After using the P20 Pro for nearly half a year, and learning the ins and outs of the device for a while now, it is safe to say that this device still stands out in the current market. With the Huawei Mate 20 looming in the horizon, it is time to share how my experience with Huawei’s finest P series flagship device changed, together with all of its strengths and shortcomings.
Amazing Photos, Videos So-So
The key selling point of the P20 Pro was and still is its world-first triple-camera setup. Pictures taken with this smartphone still stands out when side by side many other smartphones, even newer ones. In fact, it is also comparable to some compact cameras while being even easier to use. One of the key features that makes it unique is its “Night Mode“. This feature makes photos taken in dark environment look unbelievably great. Additionally, its 3x optical zoom lens also adds another layer of functionality that many smartphones lack nowadays.
On the video side of things, the P20 Pro falls a little short of expectation as mentioned previously. For one, it utilizes a combination of EIS and AIS to stabilize its videos, and not OIS. This results in videos having a “tremor” effect whenever the phone shakes, which could have been avoided if OIS is present. Unlike the Pixel 2 or iPhone X, which uses both OIS and EIS for it video stabilization, videos taken with the P20 Pro is comparatively subpar. In spite of this flaw, it does not heavily affect my opinion on the device and it is still my go-to camera on the go or while travelling. This is due to my personal usage needing more photos than videos.
EMUI 8.1 + Kirin 970 = Stays Fast
To the credit of Huawei, the P20 Pro stayed relatively as fast as when it was first unboxed. Apps run quickly, and sluggish performance is few and far between. However, some games can perform slightly worse on the Kirin 970 as compared to its nemesis – the Snapdragon 835, with MapleStory M as an example. It is probably due to it having weaker processing capabilities overall. Let us hope that the coming Kirin 980 can step up its game and outperform the Snapdragon 845.
In the theme of staying fast, the P20 Pro has a built-in defragmenting software that combats file fragmentation, with it being one of the large reasons why Android devices slows down with long term use. Face unlock still works quickly, but unlocking through the fingerprint scanner is undoubtedly many times more reliable. Thankfully, Huawei decided not to ditch this functionality unlike Apple with their iPhone X.
Android Pie (9.0) have also been announced for this device, which is not a surprise as it has been only out for several months. The P20 Pro has also been continuously updated with security patches and minor enhancements, with the GPU Turbo update being one of the major ones. Huawei recently pushed this OTA update out to the masses, while assuring gamers that games will now run smoother and for longer. However, only some games will perform better than before, with the current official list of supported games only consisting of PUBG and Mobile Legends. Hopefully this list will grow, as any software optimization is always welcome.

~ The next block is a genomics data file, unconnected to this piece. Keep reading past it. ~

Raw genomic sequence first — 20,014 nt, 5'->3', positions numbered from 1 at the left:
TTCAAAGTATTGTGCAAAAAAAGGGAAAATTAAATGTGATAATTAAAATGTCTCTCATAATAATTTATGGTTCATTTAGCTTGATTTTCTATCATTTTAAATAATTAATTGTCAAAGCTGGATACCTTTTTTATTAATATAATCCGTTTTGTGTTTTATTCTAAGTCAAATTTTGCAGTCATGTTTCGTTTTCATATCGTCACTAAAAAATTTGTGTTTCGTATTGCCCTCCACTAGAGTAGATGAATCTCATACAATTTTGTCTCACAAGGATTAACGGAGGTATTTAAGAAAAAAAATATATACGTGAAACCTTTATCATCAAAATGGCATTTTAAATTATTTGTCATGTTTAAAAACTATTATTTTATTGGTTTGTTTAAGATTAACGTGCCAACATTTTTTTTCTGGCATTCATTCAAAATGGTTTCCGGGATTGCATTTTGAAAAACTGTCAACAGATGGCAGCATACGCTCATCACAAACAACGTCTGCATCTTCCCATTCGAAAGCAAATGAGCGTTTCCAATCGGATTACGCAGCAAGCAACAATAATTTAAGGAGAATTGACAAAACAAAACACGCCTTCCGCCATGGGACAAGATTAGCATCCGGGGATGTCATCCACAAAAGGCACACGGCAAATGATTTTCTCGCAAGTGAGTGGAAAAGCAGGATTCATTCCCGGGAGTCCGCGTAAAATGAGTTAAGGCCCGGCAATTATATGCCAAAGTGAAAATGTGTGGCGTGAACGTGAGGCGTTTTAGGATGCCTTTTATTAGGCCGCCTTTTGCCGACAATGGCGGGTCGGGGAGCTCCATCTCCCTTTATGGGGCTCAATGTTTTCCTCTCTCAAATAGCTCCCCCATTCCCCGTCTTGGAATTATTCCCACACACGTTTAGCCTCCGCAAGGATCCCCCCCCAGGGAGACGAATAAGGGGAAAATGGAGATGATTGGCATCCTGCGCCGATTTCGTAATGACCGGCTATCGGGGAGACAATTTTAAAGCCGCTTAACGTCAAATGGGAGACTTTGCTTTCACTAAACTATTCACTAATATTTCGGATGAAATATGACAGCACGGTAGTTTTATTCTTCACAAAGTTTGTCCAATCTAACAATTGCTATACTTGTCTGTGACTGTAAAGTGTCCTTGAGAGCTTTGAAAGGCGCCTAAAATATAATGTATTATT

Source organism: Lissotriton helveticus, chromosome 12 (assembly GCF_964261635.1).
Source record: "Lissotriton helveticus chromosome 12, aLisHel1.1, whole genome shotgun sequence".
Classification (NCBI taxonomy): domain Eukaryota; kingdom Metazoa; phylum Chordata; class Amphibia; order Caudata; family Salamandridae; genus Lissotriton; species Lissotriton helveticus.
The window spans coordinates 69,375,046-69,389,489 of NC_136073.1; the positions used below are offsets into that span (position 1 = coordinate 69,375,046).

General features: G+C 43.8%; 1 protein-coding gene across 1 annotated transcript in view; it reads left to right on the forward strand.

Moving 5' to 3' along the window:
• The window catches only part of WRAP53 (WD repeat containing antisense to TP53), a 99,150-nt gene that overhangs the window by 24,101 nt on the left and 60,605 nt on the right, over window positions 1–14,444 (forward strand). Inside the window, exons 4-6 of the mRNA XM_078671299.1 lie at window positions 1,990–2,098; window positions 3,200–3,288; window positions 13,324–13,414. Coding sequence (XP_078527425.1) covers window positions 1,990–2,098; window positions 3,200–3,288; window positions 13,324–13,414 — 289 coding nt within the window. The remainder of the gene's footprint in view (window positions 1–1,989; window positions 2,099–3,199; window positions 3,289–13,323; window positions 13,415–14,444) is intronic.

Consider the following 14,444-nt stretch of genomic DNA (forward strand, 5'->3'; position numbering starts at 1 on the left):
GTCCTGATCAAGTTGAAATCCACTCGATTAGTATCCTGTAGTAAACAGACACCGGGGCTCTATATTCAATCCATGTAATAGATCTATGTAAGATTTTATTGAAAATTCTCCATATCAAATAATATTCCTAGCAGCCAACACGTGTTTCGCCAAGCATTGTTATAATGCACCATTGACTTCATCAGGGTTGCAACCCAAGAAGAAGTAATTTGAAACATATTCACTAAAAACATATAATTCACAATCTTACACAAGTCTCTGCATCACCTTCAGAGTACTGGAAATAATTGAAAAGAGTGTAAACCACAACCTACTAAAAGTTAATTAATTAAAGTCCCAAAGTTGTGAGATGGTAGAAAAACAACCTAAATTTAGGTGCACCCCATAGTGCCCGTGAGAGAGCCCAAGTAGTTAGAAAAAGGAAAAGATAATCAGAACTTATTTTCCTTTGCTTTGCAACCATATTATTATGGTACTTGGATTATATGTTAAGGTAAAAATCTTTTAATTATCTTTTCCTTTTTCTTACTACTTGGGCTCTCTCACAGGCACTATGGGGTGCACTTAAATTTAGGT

Although the P20 Pro’s gorgeous glass back still looks stunning till this day, a case is still a necessity if you care for your smartphone. This is even more apparent with the P20 Pro as its glass back makes it slippery to hold when out and about. But thanks to the durability of Huawei’s official cases and the pre-applied screen protector, the device survived through many falls and knocks without a scratch.
What is not covered is its beautiful 6.1-inch AMOLED display. It may not be bright enough to comfortably use under direct sunlight, but it does make pictures and videos look amazing on it. Going back to any LCD displays can be painfully dull.
Convenience with SuperCharging
Battery is definitely one of the few aspects of smartphones that will take a hit as time passes, with battery degradation being nothing new. With the 4,000 mAh battery capacity, the degradation is not as obvious and the device still lasts as long as needed. The icing on the cake however, is Huawei’s SuperCharge. Waking up to a dying smartphone is not a big problem any more as the P20 Pro can charge up to a decent amount while you are preparing to leave the house.
Not to mention, the smartphone merely gets warm to the touch when SuperCharging, while the Qualcomm’s Snapdragon counterparts does get noticeably hotter. This can be attributed to the low amount of voltage being used (4.5V) as compared to Qualcomm’s Quick Charge which goes up to 20V. Even though any form of fast charging does eat away at your battery lifespan, I would take this convenience over slow charging any time of the day.
Still worth it?
The P20 Pro is still worth getting based on the aspects that matter to me. Not only does it not slow down as compared to some Android devices with age, it even improved after several updates. After all my time with the P20 Pro, I would still recommend it to anyone who wants a premium smartphone that is able to take remarkable photos.